Jaxx is played by 50-year-old Tom Cruise, a casting choice that seems ridiculous at first. But one of the few shrewd moves director Shankman makes is to turn Jaxx into a cretinous cartoon, a volcano of libidinous energy whose ferocious pheromones inspire fainting spells or hysteria in every woman he encounters (a la Jesse Pearson’s ersatz Elvis in the screen version of “Bye Bye Birdie”). Cruise doesn’t do anything terribly inventive with the part, but he understands the joke and plays along agreeably. He also delivers a rendition of “Pour Some Sugar on Me” that is slightly startling in its intensity and determination. Let there be no question: He. Wants. Your. Sugar.


The same cannot be said for many of the other actors, and when their solos turn sour, the already low-energy "Rock" staggers to a dead stop. Drew, for instance, is supposed to be a guitar god, but Boneta’s overly polished voice, mannered moves and puppy-dog eyes are reminiscent of Rick Springfield, not Bruce Springsteen. He's a hair-tosser, not a head-banger.


As the Tipper Gore-ish anti-smut crusader who tries to board up the Bourbon Room, a strident Catherine Zeta Jones plays to the cheap seats, bulldozing every mildly comic bit. Sure, there’s a laugh or two in watching her belt out “Hit Me With Your Best Shot” while wriggling her way through dance moves stolen from Michael Jackson and Janet Jackson, but the performance is twice as shrill and three times as starchy as it needs to be.


Groomed to look like a charming combination of Marcia Brady, Olivia Newton-John and the young Meg Ryan, the lissome Hough has better luck, not only landing some of the movie’s rare amusing one-liners, but also confidently selling material like Warrant’s “Heaven” and Quarterflash’s “Harden My Heart.” (As an in-joke, Shankman positions Hough next to a copy of the original “Footloose” soundtrack in a scene set at a Tower Records store.)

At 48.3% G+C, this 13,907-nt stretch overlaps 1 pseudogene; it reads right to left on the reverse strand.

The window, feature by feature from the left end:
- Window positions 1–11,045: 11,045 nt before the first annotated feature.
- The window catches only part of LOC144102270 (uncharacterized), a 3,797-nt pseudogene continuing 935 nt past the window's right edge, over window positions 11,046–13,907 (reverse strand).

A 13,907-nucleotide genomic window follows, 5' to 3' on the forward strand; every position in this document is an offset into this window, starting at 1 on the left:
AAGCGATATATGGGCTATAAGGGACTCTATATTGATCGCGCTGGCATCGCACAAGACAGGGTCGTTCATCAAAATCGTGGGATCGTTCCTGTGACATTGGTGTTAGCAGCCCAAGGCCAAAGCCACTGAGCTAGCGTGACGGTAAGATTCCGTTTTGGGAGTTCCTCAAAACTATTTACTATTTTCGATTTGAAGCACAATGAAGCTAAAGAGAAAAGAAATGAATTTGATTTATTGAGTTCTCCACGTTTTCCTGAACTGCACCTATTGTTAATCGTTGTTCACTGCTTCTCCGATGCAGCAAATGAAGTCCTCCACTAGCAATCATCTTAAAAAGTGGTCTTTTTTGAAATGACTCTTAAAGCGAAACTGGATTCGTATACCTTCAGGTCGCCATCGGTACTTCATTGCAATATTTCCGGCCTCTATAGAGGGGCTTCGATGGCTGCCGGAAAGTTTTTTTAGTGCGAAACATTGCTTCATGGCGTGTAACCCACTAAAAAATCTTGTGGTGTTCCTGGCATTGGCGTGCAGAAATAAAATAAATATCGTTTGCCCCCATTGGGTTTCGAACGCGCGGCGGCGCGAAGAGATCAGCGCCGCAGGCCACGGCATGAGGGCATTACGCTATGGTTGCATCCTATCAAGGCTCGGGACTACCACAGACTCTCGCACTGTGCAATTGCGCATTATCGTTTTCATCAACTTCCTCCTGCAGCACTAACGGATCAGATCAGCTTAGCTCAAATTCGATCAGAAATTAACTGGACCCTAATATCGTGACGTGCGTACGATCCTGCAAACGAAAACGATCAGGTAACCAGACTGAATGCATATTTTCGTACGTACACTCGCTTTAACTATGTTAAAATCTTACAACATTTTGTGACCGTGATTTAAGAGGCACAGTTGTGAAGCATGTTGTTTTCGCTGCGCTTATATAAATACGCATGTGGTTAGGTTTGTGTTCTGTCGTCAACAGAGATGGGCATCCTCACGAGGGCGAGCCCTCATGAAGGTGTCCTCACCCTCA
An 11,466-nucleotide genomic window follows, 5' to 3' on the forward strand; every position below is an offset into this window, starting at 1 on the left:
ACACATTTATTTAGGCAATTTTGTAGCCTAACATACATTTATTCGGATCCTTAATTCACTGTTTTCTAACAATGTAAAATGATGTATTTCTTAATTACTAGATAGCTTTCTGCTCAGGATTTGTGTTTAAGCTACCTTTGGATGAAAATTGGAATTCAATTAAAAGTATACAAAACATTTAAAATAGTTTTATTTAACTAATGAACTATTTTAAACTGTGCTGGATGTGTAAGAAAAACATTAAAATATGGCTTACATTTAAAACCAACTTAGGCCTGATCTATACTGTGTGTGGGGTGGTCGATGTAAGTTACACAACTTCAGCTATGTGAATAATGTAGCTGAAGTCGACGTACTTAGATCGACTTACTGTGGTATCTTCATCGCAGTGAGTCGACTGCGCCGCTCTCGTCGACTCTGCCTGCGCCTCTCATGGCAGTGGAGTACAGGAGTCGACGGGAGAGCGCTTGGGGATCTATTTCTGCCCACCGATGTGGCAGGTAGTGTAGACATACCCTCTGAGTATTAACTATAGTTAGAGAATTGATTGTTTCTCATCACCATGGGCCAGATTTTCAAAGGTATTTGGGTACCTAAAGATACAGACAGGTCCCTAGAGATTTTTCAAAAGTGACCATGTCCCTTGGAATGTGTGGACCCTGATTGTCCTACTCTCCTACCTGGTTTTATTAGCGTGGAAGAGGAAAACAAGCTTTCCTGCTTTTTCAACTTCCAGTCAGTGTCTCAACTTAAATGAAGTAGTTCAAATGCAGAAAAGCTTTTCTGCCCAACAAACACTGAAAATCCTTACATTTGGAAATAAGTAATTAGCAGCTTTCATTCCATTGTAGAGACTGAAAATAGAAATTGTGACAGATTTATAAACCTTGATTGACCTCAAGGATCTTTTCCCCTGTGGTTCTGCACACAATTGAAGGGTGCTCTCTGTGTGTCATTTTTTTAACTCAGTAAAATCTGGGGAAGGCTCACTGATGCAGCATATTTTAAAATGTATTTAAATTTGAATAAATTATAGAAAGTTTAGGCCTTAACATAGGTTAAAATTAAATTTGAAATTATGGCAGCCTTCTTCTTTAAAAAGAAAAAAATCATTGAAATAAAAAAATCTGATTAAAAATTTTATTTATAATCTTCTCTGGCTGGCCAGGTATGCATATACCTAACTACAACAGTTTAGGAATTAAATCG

The movie has a tough time finding a way to utilize Mary J. Blige, who turns up in a sketchy knockoff of the part Cher played in “Burlesque,” a seen-it-all survivor of the Strip who presides over what might charitably be called an adult entertainment complex. Even so, Blige brings quiet thunder to "Shadows of the Night" and genuine sizzle to “Any Way You Want It” (the movie’s liveliest set-piece, a paean to "Flashdance" and "Kandyland" that features a bit of jaw-dropping pole-dancing from chorus girls who do Tawny Kitaen proud). Although Malin Akerman, as an ethically challenged Rolling Stone reporter, and Paul Giamatti, as a run-of-the-mill money-worshiping manager, sing a few notes here and there, they’re primarily around for badly needed comic relief.


Instead, the happiest shock in “Rock” comes from its oddest duet: I know I never want to hear another drippy REO Speedwagon "Hi Infidelity" hit again, unless it’s interpreted by those death-defying vocal daredevils, Russell Brand and Alec Baldwin. Forget the trials of Drew and Sherrie -- the song we're waiting to hear in "Rock of Ages" turns out to be "The Ballad of Dennis and Lonny."